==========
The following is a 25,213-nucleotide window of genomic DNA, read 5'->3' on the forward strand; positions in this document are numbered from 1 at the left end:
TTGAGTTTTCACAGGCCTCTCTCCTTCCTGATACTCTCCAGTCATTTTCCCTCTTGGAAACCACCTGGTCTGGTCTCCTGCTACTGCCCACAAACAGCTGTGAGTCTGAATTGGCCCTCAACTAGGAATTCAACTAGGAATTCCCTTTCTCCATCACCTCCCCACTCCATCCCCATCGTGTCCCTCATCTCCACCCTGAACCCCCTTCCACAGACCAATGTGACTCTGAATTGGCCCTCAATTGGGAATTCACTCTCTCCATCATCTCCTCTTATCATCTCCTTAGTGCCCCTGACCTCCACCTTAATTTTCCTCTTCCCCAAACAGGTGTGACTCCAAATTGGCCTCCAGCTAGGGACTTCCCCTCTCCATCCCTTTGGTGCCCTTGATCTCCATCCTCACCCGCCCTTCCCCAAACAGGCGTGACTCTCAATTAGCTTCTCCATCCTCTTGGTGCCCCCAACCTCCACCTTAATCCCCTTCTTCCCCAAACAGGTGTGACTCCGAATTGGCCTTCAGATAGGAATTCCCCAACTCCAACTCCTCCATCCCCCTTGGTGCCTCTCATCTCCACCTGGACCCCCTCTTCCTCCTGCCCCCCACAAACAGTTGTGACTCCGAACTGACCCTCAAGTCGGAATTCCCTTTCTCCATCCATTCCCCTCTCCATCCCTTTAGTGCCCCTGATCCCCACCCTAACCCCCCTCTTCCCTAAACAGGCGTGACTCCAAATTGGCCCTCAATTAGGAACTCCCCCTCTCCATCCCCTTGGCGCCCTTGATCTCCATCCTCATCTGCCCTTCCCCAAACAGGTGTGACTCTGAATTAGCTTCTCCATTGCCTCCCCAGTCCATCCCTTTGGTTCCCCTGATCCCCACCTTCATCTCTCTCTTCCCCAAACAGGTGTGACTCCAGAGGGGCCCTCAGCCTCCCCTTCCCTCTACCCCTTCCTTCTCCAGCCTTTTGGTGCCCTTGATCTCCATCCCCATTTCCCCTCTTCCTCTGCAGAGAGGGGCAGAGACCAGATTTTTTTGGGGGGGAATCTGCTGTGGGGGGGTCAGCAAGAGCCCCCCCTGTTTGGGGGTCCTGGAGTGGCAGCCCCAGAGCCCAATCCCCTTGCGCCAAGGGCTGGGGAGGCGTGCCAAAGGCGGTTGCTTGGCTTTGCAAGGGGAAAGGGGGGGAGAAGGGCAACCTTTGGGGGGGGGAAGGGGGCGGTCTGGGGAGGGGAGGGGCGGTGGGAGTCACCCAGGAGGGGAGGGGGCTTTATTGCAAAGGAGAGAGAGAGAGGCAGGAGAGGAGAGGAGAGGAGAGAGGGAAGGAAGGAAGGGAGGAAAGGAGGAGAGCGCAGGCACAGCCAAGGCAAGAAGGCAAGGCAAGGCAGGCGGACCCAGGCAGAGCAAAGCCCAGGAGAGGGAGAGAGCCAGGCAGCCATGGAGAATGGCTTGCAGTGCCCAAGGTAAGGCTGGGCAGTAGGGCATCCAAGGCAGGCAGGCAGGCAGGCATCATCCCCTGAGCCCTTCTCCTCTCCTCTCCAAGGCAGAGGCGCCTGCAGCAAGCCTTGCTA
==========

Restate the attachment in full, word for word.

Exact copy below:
The following is a 25,213-nucleotide window of genomic DNA, read 5'->3' on the forward strand; positions in this document are numbered from 1 at the left end:
TTGAGTTTTCACAGGCCTCTCTCCTTCCTGATACTCTCCAGTCATTTTCCCTCTTGGAAACCACCTGGTCTGGTCTCCTGCTACTGCCCACAAACAGCTGTGAGTCTGAATTGGCCCTCAACTAGGAATTCAACTAGGAATTCCCTTTCTCCATCACCTCCCCACTCCATCCCCATCGTGTCCCTCATCTCCACCCTGAACCCCCTTCCACAGACCAATGTGACTCTGAATTGGCCCTCAATTGGGAATTCACTCTCTCCATCATCTCCTCTTATCATCTCCTTAGTGCCCCTGACCTCCACCTTAATTTTCCTCTTCCCCAAACAGGTGTGACTCCAAATTGGCCTCCAGCTAGGGACTTCCCCTCTCCATCCCTTTGGTGCCCTTGATCTCCATCCTCACCCGCCCTTCCCCAAACAGGCGTGACTCTCAATTAGCTTCTCCATCCTCTTGGTGCCCCCAACCTCCACCTTAATCCCCTTCTTCCCCAAACAGGTGTGACTCCGAATTGGCCTTCAGATAGGAATTCCCCAACTCCAACTCCTCCATCCCCCTTGGTGCCTCTCATCTCCACCTGGACCCCCTCTTCCTCCTGCCCCCCACAAACAGTTGTGACTCCGAACTGACCCTCAAGTCGGAATTCCCTTTCTCCATCCATTCCCCTCTCCATCCCTTTAGTGCCCCTGATCCCCACCCTAACCCCCCTCTTCCCTAAACAGGCGTGACTCCAAATTGGCCCTCAATTAGGAACTCCCCCTCTCCATCCCCTTGGCGCCCTTGATCTCCATCCTCATCTGCCCTTCCCCAAACAGGTGTGACTCTGAATTAGCTTCTCCATTGCCTCCCCAGTCCATCCCTTTGGTTCCCCTGATCCCCACCTTCATCTCTCTCTTCCCCAAACAGGTGTGACTCCAGAGGGGCCCTCAGCCTCCCCTTCCCTCTACCCCTTCCTTCTCCAGCCTTTTGGTGCCCTTGATCTCCATCCCCATTTCCCCTCTTCCTCTGCAGAGAGGGGCAGAGACCAGATTTTTTTGGGGGGGAATCTGCTGTGGGGGGGTCAGCAAGAGCCCCCCCTGTTTGGGGGTCCTGGAGTGGCAGCCCCAGAGCCCAATCCCCTTGCGCCAAGGGCTGGGGAGGCGTGCCAAAGGCGGTTGCTTGGCTTTGCAAGGGGAAAGGGGGGGAGAAGGGCAACCTTTGGGGGGGGGAAGGGGGCGGTCTGGGGAGGGGAGGGGCGGTGGGAGTCACCCAGGAGGGGAGGGGGCTTTATTGCAAAGGAGAGAGAGAGAGGCAGGAGAGGAGAGGAGAGGAGAGAGGGAAGGAAGGAAGGGAGGAAAGGAGGAGAGCGCAGGCACAGCCAAGGCAAGAAGGCAAGGCAAGGCAGGCGGACCCAGGCAGAGCAAAGCCCAGGAGAGGGAGAGAGCCAGGCAGCCATGGAGAATGGCTTGCAGTGCCCAAGGTAAGGCTGGGCAGTAGGGCATCCAAGGCAGGCAGGCAGGCAGGCATCATCCCCTGAGCCCTTCTCCTCTCCTCTCCAAGGCAGAGGCGCCTGCAGCAAGCCTTGCTA